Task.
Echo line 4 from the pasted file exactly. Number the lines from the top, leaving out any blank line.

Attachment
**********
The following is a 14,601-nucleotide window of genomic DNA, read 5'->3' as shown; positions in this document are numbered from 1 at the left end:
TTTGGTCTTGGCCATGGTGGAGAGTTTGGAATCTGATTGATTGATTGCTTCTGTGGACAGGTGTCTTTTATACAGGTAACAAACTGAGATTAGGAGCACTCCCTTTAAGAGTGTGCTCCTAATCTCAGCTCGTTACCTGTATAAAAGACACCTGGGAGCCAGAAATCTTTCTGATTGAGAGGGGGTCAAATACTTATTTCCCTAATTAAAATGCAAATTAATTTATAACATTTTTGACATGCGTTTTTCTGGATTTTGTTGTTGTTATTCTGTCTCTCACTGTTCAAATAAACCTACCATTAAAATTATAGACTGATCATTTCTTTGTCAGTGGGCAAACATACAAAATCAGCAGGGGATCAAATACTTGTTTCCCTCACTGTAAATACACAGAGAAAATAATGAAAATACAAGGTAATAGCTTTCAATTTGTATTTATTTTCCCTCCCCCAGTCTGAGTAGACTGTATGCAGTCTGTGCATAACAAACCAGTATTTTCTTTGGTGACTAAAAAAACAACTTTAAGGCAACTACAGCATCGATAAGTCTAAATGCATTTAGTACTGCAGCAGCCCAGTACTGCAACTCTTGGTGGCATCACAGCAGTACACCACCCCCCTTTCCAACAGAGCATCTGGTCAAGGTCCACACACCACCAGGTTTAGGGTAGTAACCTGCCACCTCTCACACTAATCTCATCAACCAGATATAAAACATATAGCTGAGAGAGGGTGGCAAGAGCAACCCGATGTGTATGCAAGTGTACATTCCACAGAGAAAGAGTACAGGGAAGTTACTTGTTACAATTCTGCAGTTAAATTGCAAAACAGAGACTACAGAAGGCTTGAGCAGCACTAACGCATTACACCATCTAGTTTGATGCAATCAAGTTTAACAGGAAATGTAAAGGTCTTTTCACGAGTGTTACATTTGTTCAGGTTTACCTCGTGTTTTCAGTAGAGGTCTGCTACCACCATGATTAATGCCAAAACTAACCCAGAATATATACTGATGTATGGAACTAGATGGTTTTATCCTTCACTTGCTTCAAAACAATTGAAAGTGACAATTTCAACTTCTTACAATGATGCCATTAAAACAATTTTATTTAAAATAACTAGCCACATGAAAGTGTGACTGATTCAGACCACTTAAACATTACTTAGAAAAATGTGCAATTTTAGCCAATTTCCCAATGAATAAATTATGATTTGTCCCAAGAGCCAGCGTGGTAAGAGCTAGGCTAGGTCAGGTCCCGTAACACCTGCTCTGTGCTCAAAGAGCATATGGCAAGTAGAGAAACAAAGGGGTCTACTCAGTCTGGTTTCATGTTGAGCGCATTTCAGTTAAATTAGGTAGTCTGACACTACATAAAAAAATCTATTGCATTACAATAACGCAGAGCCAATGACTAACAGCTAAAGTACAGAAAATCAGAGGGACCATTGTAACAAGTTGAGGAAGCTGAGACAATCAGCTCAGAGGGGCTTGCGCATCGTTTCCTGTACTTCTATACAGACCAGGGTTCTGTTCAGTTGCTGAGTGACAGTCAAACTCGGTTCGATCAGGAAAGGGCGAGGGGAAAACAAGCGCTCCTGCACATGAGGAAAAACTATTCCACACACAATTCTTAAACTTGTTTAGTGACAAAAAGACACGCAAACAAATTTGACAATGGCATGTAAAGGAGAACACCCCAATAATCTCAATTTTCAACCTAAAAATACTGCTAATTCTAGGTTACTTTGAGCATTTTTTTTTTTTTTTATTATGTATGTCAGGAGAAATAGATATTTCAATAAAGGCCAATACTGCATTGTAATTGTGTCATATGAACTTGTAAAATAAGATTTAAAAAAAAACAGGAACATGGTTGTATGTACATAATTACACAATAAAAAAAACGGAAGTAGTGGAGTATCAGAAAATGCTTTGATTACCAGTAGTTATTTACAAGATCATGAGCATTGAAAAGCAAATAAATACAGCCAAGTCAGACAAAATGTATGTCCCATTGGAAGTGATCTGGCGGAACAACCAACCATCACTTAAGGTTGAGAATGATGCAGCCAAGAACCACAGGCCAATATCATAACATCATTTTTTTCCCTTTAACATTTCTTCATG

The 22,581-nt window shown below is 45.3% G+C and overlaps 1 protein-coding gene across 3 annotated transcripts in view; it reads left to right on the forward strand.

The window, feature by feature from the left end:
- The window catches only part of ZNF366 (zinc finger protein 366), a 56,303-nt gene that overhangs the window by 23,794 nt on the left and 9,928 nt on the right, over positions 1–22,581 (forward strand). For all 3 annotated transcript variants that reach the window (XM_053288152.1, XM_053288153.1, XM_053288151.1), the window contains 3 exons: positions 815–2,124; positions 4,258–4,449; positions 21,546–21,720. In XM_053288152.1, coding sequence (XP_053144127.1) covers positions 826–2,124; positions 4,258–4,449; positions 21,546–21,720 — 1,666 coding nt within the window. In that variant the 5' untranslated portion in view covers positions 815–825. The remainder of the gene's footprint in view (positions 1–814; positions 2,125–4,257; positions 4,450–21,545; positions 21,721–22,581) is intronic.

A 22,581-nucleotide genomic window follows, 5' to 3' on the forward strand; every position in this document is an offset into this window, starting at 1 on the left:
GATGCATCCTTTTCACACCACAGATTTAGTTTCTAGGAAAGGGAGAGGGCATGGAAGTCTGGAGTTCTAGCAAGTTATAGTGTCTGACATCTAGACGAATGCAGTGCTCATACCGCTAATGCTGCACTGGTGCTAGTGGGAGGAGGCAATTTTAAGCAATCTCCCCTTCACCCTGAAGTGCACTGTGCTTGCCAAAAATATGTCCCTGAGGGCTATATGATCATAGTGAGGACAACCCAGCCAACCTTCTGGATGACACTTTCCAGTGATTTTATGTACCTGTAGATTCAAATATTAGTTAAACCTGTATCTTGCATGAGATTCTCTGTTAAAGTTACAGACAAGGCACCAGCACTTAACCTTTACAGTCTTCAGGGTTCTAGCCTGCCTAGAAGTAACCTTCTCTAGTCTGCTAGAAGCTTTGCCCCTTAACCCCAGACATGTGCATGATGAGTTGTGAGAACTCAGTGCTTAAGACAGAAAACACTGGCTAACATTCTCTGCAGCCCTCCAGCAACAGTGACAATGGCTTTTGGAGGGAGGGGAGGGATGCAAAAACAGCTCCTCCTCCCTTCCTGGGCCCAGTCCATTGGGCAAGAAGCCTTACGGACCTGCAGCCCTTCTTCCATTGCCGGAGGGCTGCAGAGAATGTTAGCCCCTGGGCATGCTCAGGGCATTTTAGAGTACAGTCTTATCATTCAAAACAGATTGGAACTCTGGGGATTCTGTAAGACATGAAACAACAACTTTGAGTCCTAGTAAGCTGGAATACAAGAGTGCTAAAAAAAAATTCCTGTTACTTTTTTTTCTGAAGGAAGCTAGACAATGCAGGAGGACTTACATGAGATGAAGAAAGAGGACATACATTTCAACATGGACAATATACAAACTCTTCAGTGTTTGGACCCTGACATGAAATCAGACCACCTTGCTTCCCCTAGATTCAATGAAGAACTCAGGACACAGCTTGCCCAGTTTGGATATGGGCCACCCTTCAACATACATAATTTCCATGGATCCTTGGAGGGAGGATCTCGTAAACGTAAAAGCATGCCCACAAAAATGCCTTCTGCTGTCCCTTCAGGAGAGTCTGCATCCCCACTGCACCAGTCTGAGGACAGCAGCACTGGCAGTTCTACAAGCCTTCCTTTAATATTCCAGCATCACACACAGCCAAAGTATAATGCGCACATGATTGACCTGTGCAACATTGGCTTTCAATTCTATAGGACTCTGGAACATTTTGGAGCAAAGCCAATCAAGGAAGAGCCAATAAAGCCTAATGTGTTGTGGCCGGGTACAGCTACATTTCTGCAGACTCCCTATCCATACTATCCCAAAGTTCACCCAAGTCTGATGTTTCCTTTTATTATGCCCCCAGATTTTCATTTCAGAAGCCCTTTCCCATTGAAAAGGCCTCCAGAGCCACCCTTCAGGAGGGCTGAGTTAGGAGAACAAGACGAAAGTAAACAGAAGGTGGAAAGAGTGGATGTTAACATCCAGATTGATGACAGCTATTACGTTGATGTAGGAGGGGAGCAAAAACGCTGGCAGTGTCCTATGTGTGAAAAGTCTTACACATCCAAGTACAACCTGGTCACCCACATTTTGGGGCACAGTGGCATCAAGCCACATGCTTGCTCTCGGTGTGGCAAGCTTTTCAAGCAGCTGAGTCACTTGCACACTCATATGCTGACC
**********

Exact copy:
The window, feature by feature from the left end: